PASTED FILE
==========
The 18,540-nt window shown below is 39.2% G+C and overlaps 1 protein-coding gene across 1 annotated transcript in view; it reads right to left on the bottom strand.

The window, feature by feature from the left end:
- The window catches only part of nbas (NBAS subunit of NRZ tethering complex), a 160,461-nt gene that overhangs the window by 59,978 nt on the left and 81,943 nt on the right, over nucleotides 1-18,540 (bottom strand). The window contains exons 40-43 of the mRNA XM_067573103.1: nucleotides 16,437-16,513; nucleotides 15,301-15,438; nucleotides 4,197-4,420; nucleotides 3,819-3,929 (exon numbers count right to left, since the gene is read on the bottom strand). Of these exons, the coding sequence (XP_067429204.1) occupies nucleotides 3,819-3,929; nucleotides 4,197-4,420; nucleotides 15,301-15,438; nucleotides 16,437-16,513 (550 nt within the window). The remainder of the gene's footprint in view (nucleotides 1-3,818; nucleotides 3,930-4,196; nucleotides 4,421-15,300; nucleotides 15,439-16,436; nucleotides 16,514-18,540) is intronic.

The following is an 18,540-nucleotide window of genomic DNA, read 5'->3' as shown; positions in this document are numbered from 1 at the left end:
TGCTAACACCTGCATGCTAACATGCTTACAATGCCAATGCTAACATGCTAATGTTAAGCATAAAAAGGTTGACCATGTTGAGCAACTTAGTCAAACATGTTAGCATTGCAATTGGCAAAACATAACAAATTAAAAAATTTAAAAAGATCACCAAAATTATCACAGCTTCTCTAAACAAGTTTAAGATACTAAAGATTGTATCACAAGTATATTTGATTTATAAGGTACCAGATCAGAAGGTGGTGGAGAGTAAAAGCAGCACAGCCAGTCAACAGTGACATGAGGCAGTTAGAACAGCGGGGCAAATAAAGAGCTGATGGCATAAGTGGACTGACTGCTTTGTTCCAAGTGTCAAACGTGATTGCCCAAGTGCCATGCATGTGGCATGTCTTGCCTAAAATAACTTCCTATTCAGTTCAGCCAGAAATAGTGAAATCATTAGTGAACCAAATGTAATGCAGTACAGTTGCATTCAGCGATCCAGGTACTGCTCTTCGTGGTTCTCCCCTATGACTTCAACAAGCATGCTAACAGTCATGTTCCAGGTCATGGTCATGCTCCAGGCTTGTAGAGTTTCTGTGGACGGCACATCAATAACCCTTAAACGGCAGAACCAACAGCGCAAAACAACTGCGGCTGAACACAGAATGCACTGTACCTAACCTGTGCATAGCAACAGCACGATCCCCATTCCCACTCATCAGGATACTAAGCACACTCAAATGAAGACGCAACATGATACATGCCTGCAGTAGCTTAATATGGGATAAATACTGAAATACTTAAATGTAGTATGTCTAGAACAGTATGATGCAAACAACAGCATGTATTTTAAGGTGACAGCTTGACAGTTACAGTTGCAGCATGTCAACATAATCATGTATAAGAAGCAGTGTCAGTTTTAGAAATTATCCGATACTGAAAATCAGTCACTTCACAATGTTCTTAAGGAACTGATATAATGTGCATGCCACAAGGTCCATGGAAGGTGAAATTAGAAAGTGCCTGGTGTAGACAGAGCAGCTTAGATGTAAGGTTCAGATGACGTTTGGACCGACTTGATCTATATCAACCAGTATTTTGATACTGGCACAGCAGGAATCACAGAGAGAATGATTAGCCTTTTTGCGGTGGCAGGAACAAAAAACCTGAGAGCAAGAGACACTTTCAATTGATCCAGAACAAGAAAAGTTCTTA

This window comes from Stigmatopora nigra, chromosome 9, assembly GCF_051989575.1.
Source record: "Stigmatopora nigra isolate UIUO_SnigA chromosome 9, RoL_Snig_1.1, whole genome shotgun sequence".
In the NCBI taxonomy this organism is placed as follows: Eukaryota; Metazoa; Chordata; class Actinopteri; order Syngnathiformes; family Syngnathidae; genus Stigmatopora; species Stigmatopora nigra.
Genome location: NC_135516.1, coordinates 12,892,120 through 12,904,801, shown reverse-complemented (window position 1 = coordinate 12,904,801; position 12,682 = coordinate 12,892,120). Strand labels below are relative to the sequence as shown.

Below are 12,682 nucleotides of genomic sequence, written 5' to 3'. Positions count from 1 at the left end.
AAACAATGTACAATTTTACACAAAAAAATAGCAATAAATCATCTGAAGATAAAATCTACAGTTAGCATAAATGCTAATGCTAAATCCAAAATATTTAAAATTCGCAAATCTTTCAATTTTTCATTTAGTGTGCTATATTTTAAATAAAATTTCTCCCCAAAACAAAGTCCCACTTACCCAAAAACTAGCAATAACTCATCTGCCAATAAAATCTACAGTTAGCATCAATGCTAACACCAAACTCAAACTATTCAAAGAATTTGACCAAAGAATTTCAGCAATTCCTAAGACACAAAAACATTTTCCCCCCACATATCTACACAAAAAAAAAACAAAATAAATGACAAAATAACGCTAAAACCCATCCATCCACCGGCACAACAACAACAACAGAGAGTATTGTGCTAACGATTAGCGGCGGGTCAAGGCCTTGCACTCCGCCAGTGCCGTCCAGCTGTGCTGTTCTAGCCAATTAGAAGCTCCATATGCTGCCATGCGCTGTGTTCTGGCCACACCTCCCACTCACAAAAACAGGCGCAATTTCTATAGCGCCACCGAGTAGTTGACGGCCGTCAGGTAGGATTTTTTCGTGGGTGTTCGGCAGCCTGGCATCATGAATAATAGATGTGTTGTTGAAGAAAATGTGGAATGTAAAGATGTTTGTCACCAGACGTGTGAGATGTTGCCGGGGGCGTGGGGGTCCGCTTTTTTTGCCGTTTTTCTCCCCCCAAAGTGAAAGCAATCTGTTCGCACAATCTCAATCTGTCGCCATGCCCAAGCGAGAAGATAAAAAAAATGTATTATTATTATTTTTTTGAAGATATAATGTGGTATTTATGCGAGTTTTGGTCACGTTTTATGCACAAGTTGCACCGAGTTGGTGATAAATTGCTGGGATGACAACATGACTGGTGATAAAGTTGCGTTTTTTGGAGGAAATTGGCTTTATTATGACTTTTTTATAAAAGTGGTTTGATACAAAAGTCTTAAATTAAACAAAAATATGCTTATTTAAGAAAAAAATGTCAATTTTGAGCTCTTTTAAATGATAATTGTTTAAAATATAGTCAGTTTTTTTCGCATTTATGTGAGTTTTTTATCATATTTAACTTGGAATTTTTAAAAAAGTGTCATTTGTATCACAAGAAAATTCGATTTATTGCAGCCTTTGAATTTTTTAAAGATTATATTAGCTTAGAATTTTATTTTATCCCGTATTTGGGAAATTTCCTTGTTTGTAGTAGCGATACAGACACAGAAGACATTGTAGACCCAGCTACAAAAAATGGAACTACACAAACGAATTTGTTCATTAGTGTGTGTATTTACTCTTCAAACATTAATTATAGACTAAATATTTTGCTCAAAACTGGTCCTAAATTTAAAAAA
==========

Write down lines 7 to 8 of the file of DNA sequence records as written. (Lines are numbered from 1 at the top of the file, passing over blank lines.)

Source record: "Stigmatopora nigra isolate UIUO_SnigA chromosome 9, RoL_Snig_1.1, whole genome shotgun sequence".
In the NCBI taxonomy this organism is placed as follows: Eukaryota; Metazoa; Chordata; class Actinopteri; order Syngnathiformes; family Syngnathidae; genus Stigmatopora; species Stigmatopora nigra.